During the downturn in the stock market in late 2008, many charities monitored their gift annuity reserve fund balances on a weekly or even daily basis, concerned that there were sufficient reserves to meet the requirements of states with a calendar year reporting period. But the uncertainty brought by the financial turmoil of the “great recession” had at least one positive effect, prompting charities to take a more detailed look at their gift annuity programs, either through an internal review or by hiring an outside consultant. For some, this was the first time a thorough review of the program had been done.
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There is a lot of talk now in the planned giving community about charitable gifts being made from IRAs (“Individual Retirement Accounts”). In 2006, Congress passed legislation allowing tax-free rollovers from a donor’s IRA to qualified charities. The charitable IRA rollover is one of a number of temporary tax provisions that require annual renewal. These temporary tax provisions are typically extended late in the year and made retroactive to the beginning of that year.
The decision to start a gift annuity program should not be taken lightly. With gift annuities, you are entering into a life-long relationship with your donor, and there are significant legal and financial obligations that accompany it. It is not unusual for charities that have recently launched a gift annuity program to find that the results have not met expectations due to insufficient planning or resources.
Labor Day signals the end of summer, but it also signals the approach of the season of giving. The last quarter of the year is a busy time in fundraising. Most charities see a significant uptick in giving as December 31 approaches. So how does year-end giving affect planned giving, and how do you make the case that the end of the year is a good time to make all sorts of gifts?
This document is derived from one we created for a consulting client. In conversations with that client we wanted to ensure that they were augmenting an excellent marketing effort with on-the-ground cultivation and solicitation. To add to the ranks of a bequest society, a planned giving officer often needs volunteers to help, and volunteers are more willing if they are informed enough to be comfortable. The best volunteer solicitors are ones who have made a gift, but there is still a gulf between making a gift and feeling prepared to ask another to do the same.
Analytics, or the discovery and use of meaningful patterns in data, can be one of the most powerful tools at your disposal to refine your marketing efforts. Analytics helps predict individuals’ behavior, for example finding prospects most likely to make a planned gift. When you are preparing for a big campaign, or anytime you are faced with a large list of prospects, analytics can identify people you might have passed over as well as those with whom you should not waste time. In short, marketing informed by donor analytics will be more successful and more cost effective.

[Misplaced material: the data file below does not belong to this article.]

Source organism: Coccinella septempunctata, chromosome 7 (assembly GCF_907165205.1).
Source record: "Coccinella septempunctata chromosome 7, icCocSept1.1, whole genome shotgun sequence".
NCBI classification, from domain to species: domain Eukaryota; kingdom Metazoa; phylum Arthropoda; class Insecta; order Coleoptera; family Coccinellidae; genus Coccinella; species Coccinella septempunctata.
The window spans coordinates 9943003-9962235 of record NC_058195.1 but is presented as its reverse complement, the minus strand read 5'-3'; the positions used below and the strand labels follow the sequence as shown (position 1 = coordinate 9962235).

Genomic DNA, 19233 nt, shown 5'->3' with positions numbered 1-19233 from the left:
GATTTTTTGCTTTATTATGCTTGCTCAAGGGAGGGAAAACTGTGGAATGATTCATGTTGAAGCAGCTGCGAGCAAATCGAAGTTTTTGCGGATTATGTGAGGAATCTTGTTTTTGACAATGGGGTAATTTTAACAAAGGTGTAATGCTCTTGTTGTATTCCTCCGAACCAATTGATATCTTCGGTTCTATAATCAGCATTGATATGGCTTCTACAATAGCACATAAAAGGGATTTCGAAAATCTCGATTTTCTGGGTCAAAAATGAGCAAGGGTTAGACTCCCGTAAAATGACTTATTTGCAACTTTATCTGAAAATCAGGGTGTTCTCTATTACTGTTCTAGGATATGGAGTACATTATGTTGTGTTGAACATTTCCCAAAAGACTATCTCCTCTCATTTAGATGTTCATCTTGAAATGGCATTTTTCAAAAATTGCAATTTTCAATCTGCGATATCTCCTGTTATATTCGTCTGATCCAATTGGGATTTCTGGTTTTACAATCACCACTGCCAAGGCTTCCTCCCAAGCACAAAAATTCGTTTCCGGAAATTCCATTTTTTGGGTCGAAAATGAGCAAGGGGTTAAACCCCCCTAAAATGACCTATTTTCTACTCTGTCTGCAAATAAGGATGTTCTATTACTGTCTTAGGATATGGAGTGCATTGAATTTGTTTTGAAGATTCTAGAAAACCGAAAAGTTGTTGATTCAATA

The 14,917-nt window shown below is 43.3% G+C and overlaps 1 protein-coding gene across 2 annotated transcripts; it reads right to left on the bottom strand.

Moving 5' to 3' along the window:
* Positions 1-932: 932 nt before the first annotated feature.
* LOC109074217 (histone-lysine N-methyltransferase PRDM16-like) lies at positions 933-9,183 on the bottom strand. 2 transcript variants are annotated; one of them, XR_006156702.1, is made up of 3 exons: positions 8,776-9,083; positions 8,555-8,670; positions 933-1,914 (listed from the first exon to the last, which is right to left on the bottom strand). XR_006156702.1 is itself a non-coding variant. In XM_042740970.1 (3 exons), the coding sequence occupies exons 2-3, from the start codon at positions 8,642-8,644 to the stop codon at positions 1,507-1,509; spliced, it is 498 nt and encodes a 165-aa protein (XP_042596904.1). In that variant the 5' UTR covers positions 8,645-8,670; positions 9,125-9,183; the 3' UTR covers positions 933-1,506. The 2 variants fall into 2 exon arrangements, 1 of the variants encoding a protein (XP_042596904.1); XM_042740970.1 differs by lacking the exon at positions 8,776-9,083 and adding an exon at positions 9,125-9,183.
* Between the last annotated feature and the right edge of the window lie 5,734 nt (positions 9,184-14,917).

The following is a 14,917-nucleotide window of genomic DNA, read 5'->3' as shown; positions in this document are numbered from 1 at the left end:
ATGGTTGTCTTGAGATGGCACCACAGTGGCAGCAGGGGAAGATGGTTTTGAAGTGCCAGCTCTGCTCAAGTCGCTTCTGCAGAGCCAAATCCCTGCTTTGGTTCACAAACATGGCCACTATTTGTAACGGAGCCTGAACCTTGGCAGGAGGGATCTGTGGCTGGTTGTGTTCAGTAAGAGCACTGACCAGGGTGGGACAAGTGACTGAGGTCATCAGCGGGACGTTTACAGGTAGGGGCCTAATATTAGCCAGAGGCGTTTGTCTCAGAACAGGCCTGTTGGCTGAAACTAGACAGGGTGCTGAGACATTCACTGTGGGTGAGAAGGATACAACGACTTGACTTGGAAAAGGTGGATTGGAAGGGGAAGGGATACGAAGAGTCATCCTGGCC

We have responded to many more client inquiries about charitable lead trusts over the past two years than any other two year period in our 25-year history. We have also noticed a flurry of articles on lead trusts during this same period.
A particular lead trust variation that has received considerable attention lately is what some practitioners are calling the "Shark Fin" lead trust. You may have also seen the term "Balloon" lead trust mentioned. Two names, same trust.
It’s definitely a new day for gift planners and possibly even the dawn of a new era, if the current economic climate persists. Significantly, that climate features not only depressed stock values but also low interest rates, which translate into the low monthly IRS discount rates used in calculating the tax aspects of various planned giving vehicles. Still, many donors continue to have the motivation and capacity to make large charitable gifts. The challenge is to maximize their options, including – when appropriate – acquainting them with novel approaches. In certain situations, one su
A donor who is thinking of making certain gifts during life needs to pay attention to various requirements to ensure he can claim an income tax charitable deduction. When the same gifts are made upon death, however, these same requirements do not apply – or at least not in the same way.
Life income gifts offer solutions to a variety of donor situations that an outright gift cannot address. One situation they can address very nicely is a donor's desire to supplement retirement income with additional cash flow. From a development point of view, the techniques we are about to discuss have the added benefit of widening the pool of prospects to which your planned giving program can appeal.